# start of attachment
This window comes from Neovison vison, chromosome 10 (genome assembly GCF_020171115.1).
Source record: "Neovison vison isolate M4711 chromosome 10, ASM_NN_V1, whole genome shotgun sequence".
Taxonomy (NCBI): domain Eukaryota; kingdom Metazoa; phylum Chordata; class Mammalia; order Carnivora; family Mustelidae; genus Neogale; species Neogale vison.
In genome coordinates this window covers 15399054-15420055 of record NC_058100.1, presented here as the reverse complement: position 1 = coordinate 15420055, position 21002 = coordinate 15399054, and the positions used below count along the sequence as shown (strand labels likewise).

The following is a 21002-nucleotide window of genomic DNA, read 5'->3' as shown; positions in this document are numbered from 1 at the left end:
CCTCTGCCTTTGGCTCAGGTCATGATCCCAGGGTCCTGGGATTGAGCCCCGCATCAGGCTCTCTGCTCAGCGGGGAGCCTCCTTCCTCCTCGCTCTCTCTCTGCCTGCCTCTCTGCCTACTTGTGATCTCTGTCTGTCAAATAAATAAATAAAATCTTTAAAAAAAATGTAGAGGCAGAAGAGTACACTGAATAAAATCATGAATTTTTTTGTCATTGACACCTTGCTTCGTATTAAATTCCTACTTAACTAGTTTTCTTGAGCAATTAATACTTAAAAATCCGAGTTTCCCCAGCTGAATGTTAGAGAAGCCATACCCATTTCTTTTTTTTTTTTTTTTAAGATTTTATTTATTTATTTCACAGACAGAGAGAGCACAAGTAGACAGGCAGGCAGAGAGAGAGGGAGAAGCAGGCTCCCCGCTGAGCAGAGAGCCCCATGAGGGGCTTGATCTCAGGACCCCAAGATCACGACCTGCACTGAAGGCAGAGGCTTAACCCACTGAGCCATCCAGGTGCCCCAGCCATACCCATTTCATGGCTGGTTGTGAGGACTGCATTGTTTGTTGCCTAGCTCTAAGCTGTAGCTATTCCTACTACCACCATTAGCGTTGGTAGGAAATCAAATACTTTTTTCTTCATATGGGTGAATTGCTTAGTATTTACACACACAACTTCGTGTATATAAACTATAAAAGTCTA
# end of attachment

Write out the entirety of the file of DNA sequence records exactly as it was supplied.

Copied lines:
This window comes from Neovison vison, chromosome 10 (genome assembly GCF_020171115.1).
Source record: "Neovison vison isolate M4711 chromosome 10, ASM_NN_V1, whole genome shotgun sequence".
Taxonomy (NCBI): domain Eukaryota; kingdom Metazoa; phylum Chordata; class Mammalia; order Carnivora; family Mustelidae; genus Neogale; species Neogale vison.
In genome coordinates this window covers 15399054-15420055 of record NC_058100.1, presented here as the reverse complement: position 1 = coordinate 15420055, position 21002 = coordinate 15399054, and the positions used below count along the sequence as shown (strand labels likewise).

The following is a 21002-nucleotide window of genomic DNA, read 5'->3' as shown; positions in this document are numbered from 1 at the left end:
CCTCTGCCTTTGGCTCAGGTCATGATCCCAGGGTCCTGGGATTGAGCCCCGCATCAGGCTCTCTGCTCAGCGGGGAGCCTCCTTCCTCCTCGCTCTCTCTCTGCCTGCCTCTCTGCCTACTTGTGATCTCTGTCTGTCAAATAAATAAATAAAATCTTTAAAAAAAATGTAGAGGCAGAAGAGTACACTGAATAAAATCATGAATTTTTTTGTCATTGACACCTTGCTTCGTATTAAATTCCTACTTAACTAGTTTTCTTGAGCAATTAATACTTAAAAATCCGAGTTTCCCCAGCTGAATGTTAGAGAAGCCATACCCATTTCTTTTTTTTTTTTTTTTAAGATTTTATTTATTTATTTCACAGACAGAGAGAGCACAAGTAGACAGGCAGGCAGAGAGAGAGGGAGAAGCAGGCTCCCCGCTGAGCAGAGAGCCCCATGAGGGGCTTGATCTCAGGACCCCAAGATCACGACCTGCACTGAAGGCAGAGGCTTAACCCACTGAGCCATCCAGGTGCCCCAGCCATACCCATTTCATGGCTGGTTGTGAGGACTGCATTGTTTGTTGCCTAGCTCTAAGCTGTAGCTATTCCTACTACCACCATTAGCGTTGGTAGGAAATCAAATACTTTTTTCTTCATATGGGTGAATTGCTTAGTATTTACACACACAACTTCGTGTATATAAACTATAAAAGTCTA